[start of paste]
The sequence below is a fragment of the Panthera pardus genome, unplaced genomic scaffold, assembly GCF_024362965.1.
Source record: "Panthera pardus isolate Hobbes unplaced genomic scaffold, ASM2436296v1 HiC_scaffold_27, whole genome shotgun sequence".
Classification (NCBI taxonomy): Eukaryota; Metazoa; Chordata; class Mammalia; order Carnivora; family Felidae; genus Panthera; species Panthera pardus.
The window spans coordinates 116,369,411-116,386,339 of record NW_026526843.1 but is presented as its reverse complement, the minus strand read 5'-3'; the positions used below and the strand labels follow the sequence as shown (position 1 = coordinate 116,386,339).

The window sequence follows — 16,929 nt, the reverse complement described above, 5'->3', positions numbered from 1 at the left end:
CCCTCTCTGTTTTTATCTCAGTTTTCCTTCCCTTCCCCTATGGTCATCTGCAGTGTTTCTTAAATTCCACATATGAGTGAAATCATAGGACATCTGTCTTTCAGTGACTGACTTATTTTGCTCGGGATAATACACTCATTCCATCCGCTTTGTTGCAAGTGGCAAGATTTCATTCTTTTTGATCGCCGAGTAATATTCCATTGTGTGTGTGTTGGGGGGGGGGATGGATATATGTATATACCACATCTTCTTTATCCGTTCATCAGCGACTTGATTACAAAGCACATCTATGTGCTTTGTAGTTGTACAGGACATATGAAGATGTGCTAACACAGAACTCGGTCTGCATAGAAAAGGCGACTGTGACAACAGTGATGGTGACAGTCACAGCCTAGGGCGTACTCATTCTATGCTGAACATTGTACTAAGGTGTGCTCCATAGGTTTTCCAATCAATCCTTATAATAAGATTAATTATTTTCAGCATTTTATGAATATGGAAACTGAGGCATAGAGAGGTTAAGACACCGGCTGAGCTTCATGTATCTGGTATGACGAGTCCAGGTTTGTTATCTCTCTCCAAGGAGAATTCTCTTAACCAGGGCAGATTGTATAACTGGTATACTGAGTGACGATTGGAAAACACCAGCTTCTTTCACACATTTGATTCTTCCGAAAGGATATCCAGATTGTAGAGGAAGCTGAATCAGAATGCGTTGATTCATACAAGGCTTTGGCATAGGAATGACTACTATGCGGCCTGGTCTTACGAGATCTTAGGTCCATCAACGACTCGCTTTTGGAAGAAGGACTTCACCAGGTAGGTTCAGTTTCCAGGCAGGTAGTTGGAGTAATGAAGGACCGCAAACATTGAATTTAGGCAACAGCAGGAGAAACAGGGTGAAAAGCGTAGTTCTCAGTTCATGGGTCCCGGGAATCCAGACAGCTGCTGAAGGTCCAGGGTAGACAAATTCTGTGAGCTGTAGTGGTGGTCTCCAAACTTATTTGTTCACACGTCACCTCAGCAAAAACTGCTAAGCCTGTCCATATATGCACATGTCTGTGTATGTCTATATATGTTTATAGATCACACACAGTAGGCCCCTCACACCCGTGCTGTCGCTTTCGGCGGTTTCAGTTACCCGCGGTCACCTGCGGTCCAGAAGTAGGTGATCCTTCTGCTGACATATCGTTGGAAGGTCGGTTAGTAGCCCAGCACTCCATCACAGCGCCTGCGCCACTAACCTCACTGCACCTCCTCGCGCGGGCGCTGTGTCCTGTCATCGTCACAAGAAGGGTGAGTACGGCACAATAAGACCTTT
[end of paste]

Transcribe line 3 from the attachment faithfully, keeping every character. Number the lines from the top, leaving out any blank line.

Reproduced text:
Classification (NCBI taxonomy): Eukaryota; Metazoa; Chordata; class Mammalia; order Carnivora; family Felidae; genus Panthera; species Panthera pardus.